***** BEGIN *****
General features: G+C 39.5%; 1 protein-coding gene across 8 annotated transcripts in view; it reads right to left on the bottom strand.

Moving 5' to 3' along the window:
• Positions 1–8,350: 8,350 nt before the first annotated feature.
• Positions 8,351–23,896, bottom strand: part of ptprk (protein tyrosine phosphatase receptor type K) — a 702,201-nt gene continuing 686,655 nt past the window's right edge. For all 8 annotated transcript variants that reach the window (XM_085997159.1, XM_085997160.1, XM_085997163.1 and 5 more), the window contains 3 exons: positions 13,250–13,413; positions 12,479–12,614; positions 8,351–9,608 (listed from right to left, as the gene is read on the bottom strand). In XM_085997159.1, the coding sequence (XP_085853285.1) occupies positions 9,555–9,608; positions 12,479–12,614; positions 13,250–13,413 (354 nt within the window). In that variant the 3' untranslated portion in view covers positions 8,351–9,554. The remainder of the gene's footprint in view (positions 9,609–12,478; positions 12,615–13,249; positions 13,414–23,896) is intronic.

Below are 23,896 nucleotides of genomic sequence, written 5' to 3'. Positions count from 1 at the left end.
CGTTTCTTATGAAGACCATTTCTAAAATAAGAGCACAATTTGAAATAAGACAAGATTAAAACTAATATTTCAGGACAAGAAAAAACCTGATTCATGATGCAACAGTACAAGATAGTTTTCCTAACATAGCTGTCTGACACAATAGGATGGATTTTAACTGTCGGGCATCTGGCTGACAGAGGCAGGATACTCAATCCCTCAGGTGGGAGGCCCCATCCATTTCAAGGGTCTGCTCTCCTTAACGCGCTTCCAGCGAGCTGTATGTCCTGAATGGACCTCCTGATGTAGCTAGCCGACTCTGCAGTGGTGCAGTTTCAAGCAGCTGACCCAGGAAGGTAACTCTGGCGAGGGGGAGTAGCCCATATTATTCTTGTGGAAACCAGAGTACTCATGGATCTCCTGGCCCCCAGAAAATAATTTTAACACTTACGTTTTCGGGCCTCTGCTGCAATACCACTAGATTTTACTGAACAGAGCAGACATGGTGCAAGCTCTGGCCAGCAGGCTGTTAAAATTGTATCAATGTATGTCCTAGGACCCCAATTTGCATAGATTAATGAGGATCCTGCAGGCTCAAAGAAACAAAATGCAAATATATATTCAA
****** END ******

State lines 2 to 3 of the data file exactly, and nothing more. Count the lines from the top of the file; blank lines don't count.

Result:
Moving 5' to 3' along the window:
• Positions 1–8,350: 8,350 nt before the first annotated feature.